Jones backs Jenkins to revive Wales
August 7, 2007
Wales winger Mark Jones admits coach Gareth Jenkins will have been hurt by the stinging criticism he received following Saturday's record defeat to England.
Jenkins' decision to name a weakened side for the Twickenham clash was punished as England dominated 70% of possession and powered over for nine tries.
But Jones insists Jenkins will not be cowed by the reaction to Wales' thumping 62-5 defeat and will bounce back with pride to oversee a successful World Cup campaign.
"I wouldn't say it is water off a duck's back because Gareth is a proud man and doesn't like to be criticised," said Jones, who played under Jenkins at Llanelli.
"He is very passionate. He will know that team didn't play their best at the weekend and Gareth will be unrelenting in his work ethic to ensure that never happens again.
"Gareth is a proud guy. You don't coach at Gareth's level for as long as he has if you don't have passion and fire in your belly."
Jenkins reacted defiantly yesterday, accepting Wales were in a no-win situation at Twickenham but urging the public and the media to judge him on the World Cup.
Jones said: "He has come under criticism before and he has bounced back. He will do the same now and so will the players.
"We can't afford to be negative now, we have to stick together. I am convinced that in six weeks time it will be completely different and that there will be a good World Cup in progress."
Jones, certain of a place in Wales' 30-man World Cup squad, was not involved at the weekend as Jenkins looked for fringe players to force their way into his thinking ahead of Friday's announcement.
He admits the Twickenham hangover could be difficult to shift for those players who make it onto the plane to Nantes, where Wales open their World Cup campaign against Canada on September 9.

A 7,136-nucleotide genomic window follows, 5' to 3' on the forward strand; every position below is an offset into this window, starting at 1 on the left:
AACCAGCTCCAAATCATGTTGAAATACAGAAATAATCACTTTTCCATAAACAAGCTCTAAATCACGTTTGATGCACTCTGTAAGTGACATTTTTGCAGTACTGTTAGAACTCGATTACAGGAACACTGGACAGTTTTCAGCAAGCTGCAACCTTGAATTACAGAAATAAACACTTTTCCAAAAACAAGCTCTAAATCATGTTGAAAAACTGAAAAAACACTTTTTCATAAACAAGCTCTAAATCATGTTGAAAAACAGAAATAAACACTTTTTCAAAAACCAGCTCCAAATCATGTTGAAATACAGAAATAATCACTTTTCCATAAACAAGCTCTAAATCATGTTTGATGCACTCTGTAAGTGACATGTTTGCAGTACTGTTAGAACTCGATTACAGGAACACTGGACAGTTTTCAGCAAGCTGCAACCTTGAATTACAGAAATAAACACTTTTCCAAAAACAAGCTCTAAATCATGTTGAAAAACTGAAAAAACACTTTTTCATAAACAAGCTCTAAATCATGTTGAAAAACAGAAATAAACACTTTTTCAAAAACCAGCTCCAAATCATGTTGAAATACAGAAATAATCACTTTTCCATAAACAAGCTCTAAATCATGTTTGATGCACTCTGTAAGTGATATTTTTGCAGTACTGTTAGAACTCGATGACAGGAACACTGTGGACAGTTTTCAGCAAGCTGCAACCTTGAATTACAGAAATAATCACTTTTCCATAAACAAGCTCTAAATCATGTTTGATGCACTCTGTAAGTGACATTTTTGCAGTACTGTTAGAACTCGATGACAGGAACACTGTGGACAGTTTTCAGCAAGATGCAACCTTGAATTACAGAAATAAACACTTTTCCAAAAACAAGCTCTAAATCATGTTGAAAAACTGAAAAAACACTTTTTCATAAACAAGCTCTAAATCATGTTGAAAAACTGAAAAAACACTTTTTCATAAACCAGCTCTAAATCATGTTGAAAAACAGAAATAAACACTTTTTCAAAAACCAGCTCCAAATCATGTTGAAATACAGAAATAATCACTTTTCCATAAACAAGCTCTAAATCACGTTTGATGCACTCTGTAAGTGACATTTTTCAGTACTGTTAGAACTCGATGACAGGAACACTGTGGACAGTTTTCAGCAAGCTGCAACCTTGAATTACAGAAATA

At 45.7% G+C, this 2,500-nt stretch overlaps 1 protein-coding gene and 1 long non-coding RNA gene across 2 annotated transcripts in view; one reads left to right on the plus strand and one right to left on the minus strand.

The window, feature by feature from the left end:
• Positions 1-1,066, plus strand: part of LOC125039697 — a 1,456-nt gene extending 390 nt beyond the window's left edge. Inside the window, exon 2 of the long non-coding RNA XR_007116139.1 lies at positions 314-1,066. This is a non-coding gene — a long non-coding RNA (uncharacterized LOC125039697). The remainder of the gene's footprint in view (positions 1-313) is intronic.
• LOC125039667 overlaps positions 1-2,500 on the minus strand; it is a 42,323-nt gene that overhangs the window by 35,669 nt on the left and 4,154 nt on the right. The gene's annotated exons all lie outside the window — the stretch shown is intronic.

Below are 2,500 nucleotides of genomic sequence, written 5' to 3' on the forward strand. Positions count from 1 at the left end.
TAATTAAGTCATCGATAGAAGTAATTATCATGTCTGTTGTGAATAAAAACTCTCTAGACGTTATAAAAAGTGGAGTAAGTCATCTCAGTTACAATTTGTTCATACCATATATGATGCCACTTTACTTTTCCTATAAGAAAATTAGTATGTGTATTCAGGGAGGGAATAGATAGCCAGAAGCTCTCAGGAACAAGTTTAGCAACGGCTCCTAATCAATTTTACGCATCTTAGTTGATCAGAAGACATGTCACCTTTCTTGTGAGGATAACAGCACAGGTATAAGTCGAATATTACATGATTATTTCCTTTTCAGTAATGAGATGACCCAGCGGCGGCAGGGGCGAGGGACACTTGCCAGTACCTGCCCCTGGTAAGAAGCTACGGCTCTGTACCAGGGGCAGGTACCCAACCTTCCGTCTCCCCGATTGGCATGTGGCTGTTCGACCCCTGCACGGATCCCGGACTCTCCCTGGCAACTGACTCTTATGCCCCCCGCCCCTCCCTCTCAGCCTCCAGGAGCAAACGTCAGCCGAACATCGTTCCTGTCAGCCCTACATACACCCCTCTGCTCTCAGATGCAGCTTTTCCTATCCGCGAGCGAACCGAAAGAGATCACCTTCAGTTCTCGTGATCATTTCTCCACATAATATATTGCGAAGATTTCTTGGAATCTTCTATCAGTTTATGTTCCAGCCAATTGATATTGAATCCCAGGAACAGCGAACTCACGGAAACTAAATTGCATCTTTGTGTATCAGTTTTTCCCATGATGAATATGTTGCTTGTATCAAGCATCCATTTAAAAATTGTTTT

"It was hard to watch. I was probably not as disappointed as those who played because there is nothing worse than coming off after you have lost badly," said Jones.
"What can you say to the boys who came off the field? They didn't go out there with the intention of losing by that score.
"The fact it is the old enemy makes it more of a bitter pill to swallow. They live just across the bridge and they love to rub it in.
"But we know they are not 62 points better than us individually and we have to focus now on collectively improving.
"In terms of confidence it doesn't help because there will be players from that game who will go to the World Cup.
"But it can also add fuel to the fire. You know what happened the last time you played and you want to go out there and do something about it."
Following Friday's squad announcement, when Jenkins will confirm his World Cup captain, Wales face Argentina and France at the Millennium Stadium before leaving for Nantes.
Huw Richards Rewinds to 1975 when three Welsh legends were handed their debuts and assesses their legacy
Seven places in the Champions Cup quarter-finals are up for grabs; we break down the permutations for each group in the final round of matches
"Easter must show he is built in the Lancaster blueprint despite having not featured on the England radar until now," writes Tom Hamilton
Monday Maul reflects on a stark setback against Saracens for Munster and ponders what it all means for the Irish provinces in the Champions Cup